Yep. I said it. Hubspot isn’t the Holy Grail of internet marketing. Sure, it has great content and I have learned a lot from Hubspot. Heck, I’ve even been published in a few Hubspot e-books in partnership with Who’s Blogging What. But just because you read HubSpot’s features, you download their ebooks and watch their free webinars, it doesn’t mean that you are an internet marketing expert.
Let me explain.
- No website knows everything. I’m sure even the folks at HubSpot can tell you that. So can the folks at Mashable. And whatever other blog you may be reading at the time. Just because a blog or website has high prestige doesn’t mean all their ideas are the best ones.
- HubSpot is an internet marking company. Company as in, for-profit. Haven’t you recieved a follow-up email or call from their representatives after a webinar or e-book download? HubSpot releases great content because it helps them get customers. Yes, it is free in a monetary sense, but you are giving your personal information to a company looking to sell you their services. HubSpot is actually pretty smart when it comes to content marketing. Deliver great content and the customers will come.
- How much of ‘it’ is remarkable? I think HubSpot has 4 of my email addresses, probably because I have about 8 email addresses and keep forgetting which ones I’ve used in the past. But this means I get about 4-8 emails a week from them, asking me to sign up for webinars that have already run or yet another webinar about Facebook Marketing. When you are actually immersing yourself in internet marketing and social media for 40-60 hours a week like me, this gets old. I am not saying I know it all– I definitely believe that I learn something new every day– but I would say that I learn more by experience than anything a webinar can teach me.
- Going to HubSpot doesn’t make you an expert. Anyone can take a webinar, anyone can download a free e-book. But wouldn’t you agree there is a distinct difference between actually implementing Facebook campaigns and just reading about them? Same with reading “Running for Women” by Kara Goucher and running a sub-4 marathon. I could read her book in one Saturday. Does this mean I could go run a marathon on Sunday? Nope. Great, you know about websitegrader.com and Twitter. So do thousands, millions of other people. Tell me what else makes you special.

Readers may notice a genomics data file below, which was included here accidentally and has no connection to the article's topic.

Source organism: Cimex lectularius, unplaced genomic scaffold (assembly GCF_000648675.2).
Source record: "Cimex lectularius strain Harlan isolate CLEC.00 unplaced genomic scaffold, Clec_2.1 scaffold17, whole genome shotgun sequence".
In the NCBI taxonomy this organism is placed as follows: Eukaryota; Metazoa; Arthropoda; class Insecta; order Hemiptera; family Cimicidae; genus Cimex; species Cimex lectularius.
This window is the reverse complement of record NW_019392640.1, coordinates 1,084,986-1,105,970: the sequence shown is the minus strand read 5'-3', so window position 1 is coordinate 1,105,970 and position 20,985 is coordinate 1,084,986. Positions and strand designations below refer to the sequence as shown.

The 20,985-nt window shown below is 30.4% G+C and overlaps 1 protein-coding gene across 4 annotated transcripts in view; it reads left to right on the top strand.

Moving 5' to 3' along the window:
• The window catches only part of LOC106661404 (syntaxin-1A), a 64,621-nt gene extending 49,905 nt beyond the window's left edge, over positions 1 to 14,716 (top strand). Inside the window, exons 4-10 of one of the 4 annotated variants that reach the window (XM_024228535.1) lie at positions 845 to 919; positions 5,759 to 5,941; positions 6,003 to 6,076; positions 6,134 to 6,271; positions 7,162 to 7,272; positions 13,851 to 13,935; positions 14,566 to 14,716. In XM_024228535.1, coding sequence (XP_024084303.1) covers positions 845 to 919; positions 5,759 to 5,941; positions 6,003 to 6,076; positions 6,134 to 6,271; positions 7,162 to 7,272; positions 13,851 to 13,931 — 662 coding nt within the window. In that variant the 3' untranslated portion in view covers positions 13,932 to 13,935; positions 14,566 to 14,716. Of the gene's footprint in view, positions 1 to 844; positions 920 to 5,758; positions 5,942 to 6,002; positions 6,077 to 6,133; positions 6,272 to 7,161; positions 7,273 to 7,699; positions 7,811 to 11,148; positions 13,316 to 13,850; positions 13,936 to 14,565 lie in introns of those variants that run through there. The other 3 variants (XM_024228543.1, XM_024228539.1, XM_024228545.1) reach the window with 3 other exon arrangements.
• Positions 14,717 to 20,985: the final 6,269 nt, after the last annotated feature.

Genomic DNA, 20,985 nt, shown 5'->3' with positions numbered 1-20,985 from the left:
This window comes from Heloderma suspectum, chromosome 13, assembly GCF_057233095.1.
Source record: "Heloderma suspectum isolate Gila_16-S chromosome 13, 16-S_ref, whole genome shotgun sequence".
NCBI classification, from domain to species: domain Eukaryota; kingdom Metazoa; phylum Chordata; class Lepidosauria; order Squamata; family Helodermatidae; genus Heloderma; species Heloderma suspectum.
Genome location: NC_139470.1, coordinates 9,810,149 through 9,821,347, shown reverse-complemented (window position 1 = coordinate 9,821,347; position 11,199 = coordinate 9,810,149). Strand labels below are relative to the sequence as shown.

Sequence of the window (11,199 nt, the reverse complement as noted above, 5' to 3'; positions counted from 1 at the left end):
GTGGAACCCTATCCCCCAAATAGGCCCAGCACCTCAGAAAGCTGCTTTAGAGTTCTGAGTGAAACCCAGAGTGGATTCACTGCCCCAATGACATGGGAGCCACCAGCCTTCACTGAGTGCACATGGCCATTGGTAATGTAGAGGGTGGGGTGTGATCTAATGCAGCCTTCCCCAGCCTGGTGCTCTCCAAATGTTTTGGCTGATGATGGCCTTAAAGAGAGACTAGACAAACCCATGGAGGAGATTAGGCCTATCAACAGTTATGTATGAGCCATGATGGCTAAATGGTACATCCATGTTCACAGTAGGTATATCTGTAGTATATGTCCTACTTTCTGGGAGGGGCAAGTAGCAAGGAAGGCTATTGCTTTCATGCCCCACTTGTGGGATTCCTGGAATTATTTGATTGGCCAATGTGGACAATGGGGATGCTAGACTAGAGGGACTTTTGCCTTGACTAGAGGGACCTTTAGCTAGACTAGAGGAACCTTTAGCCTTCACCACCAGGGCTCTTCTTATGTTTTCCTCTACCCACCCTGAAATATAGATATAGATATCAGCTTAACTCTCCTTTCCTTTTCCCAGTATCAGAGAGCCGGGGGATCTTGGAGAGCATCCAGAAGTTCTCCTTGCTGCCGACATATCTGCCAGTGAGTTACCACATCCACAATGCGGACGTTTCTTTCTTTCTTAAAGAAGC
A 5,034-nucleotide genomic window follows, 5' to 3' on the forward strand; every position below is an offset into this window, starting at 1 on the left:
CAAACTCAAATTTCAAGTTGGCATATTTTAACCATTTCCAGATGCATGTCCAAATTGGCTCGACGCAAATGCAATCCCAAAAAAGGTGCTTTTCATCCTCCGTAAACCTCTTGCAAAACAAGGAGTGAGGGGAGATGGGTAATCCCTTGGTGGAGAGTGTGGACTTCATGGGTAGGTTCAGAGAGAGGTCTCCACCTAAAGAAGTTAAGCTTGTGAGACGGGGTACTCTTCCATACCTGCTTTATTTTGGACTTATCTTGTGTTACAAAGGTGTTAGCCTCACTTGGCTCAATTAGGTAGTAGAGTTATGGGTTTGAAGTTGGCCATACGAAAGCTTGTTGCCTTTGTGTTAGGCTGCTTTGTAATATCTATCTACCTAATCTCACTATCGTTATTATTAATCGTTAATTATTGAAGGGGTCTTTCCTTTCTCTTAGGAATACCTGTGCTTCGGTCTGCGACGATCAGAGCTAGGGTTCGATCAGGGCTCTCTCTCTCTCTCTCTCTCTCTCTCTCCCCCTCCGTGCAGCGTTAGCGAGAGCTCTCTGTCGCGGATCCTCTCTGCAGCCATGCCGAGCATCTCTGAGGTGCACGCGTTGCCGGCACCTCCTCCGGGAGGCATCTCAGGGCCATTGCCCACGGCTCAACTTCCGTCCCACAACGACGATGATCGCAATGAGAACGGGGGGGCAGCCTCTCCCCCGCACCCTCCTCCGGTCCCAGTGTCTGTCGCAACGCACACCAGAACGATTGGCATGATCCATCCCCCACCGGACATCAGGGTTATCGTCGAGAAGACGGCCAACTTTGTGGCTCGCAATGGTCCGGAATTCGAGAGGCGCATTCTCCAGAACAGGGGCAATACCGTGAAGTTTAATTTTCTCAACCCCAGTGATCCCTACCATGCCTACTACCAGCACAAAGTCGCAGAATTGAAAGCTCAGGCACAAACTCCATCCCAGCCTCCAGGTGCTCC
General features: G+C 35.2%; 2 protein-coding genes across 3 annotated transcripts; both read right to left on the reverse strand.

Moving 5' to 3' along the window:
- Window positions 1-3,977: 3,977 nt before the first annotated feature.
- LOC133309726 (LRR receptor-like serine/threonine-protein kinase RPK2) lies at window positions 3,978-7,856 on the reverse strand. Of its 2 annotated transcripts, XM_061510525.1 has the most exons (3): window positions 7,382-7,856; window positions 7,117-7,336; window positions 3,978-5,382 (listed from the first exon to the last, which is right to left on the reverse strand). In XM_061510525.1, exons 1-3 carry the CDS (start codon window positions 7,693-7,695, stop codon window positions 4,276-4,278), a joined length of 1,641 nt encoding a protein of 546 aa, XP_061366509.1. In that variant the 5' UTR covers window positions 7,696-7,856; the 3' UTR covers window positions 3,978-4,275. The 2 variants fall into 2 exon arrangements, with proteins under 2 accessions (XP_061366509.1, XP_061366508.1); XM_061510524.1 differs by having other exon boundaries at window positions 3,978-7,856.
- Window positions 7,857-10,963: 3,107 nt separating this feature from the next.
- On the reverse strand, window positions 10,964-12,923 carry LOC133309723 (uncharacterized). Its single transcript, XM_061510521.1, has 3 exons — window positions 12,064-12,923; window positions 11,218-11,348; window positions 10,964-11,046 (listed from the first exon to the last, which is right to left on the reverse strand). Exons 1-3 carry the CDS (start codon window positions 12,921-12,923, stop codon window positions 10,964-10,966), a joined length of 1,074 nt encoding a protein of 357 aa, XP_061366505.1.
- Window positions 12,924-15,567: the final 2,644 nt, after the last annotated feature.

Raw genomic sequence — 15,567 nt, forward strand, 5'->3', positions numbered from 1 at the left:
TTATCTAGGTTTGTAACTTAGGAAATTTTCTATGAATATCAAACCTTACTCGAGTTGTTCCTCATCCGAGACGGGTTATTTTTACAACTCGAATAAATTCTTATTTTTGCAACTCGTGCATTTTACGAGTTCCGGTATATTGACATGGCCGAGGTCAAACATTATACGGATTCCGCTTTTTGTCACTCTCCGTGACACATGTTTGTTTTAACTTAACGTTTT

- There are tons of other resources out there. Some of which are independent marketing experts who write damn great content. Some of which have just as good (or better) e-books and studies as HubSpot. These blogs include Social Media Explorer, Social Media Examiner, econsultancy, Mari Smith’s Blog, Laura Lake’s Marketing Blog,Duct Tape Marketing, The Anti-Social Media, Brian Solis, Ignite’s Blog, Social Media Today, AllFacebook… I could keep going here but you get the point. The main thing is, don’t put all your reading in one basket. Expand your horizons. Maybe you’ve heard of all the blogs I’ve listed. Awesome. But I’m going to say that the colleague who told me, “I read the same blogs as you do” surely hasn’t because he/she wouldn’t have to tell me they read the same blogs as me. You don’t have to prove a point. You just have to show results.
Reading books, blogs, e-books, webinar transcripts, presentations, etc. can make you better at your job. But the only way you get to expert status is by being the one that writes the blogs, e-books, books, webinar transcriptions, and presentations that everyone else wants to read. And this my friends, this is what HubSpot is doing right. While their stuff isn’t re-inventing the wheel, it is introducing solid content to people who want to learn (and who also may be perspective customers).
So bottom line, instead of asking your potential social media marketing expert whether or not they have a Twitter account or have ever downloaded an e-book, maybe you should ask them if what their average Facebook Page impression rate and monthly “like” growth is per client. Maybe you should ask them to prove how they have helped other companies instead of being impressed that they have over 15,000 followers. Sure, peacocks look pretty when their wings are spread, but who knows how smart they are?